We all love running in the summer, just grab your shoes and go. But, if you live in New Hampshire, you know that for a a good portion of the year you have to deal with dark, freezing cold, oft-treacherous streets and trails. Those types of conditions mean preparation and preparation, in this case, means gear.
So, as we head into the cold months, here is my list of 12 pieces of equipment that are essential for every New Hampshire winter warrior.
1. Headlamp – Whether you run on roads or trails, a headlamp is indispensable for several reasons. First, with the short days, the extra light at your feet keeps you upright. It also increases your visibility to motorists. My favorite, the Petzl Tikka 2, has multiple modes including high, low and strobe.
2. Tights – If you’re a woman, you probably already know that tights are awesome. Men, we often stray from the because they are so, well, you know, tight. But whether you decide to where shorts over them or by themselves, tights are much less bulky and will keep you far warmer than just about any other bottoms out there. They can be expensive, but you can often find them cheap at T.J. Max or Marshall’s.
3. Gloves or Mittens – My hands get cold when it’s 50 degrees out, so I never leave home without a pair (or two) of mittens and/or gloves. Keep that frostbite away by investing in a decent pair (or two).
4. Reflective Jacket – Shorter, colder days mean more layers. I recommend a reflective jacket for the top layer, especially for night and morning runs. These come in differing weights, but since I always prefer to wear layers, I go with a light weight Brooks Nightlife LSD Jacket to better regulate my body temp.
5. (Alternately) Reflective Vest – If you don’t want to invest in a reflective running jacket, reflective vests run about $10-$30, pack nice and small and still increase your visibility.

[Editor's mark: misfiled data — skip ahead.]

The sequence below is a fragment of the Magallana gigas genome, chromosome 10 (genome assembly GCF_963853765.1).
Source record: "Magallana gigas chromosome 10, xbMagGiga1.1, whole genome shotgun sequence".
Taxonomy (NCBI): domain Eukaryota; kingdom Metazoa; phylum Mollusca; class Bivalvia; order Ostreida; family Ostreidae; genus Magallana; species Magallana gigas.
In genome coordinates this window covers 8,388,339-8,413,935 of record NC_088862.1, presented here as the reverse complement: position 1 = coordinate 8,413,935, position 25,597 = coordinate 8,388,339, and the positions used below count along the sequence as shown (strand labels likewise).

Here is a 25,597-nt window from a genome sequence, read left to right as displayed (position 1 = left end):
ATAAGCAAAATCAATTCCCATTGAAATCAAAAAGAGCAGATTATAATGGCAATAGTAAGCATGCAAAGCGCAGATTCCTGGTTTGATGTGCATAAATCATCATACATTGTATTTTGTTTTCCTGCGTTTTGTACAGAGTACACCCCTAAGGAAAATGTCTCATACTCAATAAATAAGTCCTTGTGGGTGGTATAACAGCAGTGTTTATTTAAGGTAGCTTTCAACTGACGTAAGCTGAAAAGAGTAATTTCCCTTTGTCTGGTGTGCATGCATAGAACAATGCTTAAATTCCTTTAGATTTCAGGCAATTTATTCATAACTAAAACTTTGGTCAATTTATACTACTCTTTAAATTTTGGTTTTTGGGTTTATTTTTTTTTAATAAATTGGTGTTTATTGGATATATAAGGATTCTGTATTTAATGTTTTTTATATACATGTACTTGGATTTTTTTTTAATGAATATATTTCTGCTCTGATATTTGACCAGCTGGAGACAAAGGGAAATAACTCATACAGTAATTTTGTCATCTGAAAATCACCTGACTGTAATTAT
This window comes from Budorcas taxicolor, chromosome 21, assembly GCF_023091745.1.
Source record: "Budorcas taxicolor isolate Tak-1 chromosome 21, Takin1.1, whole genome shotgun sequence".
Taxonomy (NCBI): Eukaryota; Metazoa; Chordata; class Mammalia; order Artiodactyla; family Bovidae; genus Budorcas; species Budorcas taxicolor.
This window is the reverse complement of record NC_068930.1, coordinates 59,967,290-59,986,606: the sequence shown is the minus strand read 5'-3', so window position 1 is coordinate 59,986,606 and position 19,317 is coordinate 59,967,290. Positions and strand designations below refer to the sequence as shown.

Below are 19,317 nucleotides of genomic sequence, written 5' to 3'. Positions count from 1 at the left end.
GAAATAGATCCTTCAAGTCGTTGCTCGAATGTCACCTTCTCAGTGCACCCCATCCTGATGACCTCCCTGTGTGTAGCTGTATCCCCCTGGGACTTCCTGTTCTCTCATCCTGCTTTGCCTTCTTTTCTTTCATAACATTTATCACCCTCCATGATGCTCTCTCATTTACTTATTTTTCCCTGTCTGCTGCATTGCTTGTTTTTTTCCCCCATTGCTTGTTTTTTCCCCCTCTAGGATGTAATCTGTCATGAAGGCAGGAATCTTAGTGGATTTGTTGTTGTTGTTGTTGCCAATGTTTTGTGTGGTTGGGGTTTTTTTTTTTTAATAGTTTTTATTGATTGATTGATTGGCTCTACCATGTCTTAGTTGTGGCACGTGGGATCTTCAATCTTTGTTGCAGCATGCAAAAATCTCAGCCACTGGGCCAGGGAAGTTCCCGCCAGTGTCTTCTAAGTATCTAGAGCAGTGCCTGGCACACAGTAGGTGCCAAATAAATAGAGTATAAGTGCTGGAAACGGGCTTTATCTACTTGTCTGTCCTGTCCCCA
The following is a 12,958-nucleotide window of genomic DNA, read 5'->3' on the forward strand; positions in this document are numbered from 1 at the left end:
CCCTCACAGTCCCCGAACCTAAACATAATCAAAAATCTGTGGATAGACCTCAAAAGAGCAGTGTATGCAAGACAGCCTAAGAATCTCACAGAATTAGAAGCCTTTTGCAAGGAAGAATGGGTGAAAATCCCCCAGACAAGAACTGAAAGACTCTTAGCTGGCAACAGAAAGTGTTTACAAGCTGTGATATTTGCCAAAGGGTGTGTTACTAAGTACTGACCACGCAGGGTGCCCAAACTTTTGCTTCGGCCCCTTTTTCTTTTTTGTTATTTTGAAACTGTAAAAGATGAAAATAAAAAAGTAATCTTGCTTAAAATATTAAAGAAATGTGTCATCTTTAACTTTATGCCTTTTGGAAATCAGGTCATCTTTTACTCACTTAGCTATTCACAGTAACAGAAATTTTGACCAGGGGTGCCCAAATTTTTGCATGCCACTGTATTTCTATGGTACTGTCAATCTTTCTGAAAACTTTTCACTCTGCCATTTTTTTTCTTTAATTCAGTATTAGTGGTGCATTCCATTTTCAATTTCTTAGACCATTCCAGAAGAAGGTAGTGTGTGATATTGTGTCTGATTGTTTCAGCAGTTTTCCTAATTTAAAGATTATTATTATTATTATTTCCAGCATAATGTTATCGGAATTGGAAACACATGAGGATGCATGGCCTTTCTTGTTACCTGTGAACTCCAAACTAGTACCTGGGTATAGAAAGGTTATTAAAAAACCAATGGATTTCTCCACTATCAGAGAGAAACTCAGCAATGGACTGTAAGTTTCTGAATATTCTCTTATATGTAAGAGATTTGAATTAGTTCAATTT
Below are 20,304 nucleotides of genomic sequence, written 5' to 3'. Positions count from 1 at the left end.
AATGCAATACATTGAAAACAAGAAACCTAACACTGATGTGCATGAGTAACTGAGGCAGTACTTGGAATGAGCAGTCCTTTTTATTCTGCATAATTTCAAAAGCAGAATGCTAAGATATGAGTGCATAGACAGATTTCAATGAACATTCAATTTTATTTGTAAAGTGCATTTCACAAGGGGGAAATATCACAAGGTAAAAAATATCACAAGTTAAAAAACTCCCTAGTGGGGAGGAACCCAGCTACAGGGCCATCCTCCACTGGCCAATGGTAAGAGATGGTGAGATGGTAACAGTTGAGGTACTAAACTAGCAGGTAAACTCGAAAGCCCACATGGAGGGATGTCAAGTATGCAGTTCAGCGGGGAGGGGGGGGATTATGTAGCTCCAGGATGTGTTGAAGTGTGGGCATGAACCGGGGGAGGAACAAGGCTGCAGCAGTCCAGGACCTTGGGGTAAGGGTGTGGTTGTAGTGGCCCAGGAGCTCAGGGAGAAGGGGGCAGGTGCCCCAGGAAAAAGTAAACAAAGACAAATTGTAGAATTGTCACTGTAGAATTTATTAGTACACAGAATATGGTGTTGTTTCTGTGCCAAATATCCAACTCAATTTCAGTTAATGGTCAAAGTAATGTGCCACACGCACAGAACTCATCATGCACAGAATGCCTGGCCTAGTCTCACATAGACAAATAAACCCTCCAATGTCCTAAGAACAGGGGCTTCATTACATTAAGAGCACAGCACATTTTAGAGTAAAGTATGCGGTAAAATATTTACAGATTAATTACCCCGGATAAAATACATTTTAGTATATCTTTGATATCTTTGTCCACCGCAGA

6. Flashers – These little guys are great to throw in the side pocket of your gym bag just in case you need to add a little extra umph to your visibility. These come in all shapes and sizes, including arm bands and clip-ons. I really like these little guys by Nathan Sports:
7. YakTrax or Micro Spikes – In ice or snow, stay on your feet with a pair of YakTrax or micro spikes. It’s like 4-wheel drive for running. Alternately, consider screwing sheet metal screws into the soles of your shoes.
8. Compression Gear – As I mentioned before, I like to wear layers and a good compression layer is the best base layer. Most people probably think big bucks when they think about compression gear, but you don’t need to spend a lot of money on Under Armour or other over-priced name brands. Save money by shopping at either T.J. Max, Marshalls or simply buying an off-brand from your local box store – they work just as well.
9. Wool socks – These will keep your toes nice and warm and there are many options out there.
10. Balaclava – My wife gave me one of these for Christmas last year and it makes a huge difference on the really cold/windy days. It isn’t an essential piece of gear, as you could wear a hat/face wrap combo, but it’s a nice bit of convenience and comfort to have everything wrapped up in one piece of gear. Plus, you can pretend you’re a ninja if you want!
11. Beanie or Ear muffs – A standard beanie or pair of ear muffs are an obvious add to this list. There are a wide variety of options, including running caps with ear flaps, technical moisture-wicking beanies and headbands with catchy slogans.
12. Arm warmers – While not necessarily great for the dead of winter, arm warmers are perfect for the margins of the cold weather, when you’re not sure how many layers to go out in. They’re easy to take off and store if you get too warm and, conversely, easy enough to put back on mid-run. I also saw someone wearing a pair of old socks as arm warmers at the Jingle Bell Half Marathon, so if you want to save some dough, just cut the feet off of your old basketball socks!
Have a question about gear or have a favorite piece of winter gear I didn’t touch on? Leave a comment and let me know. You can also catch me on Twitter – @outdoors_nh. Now get out there and run!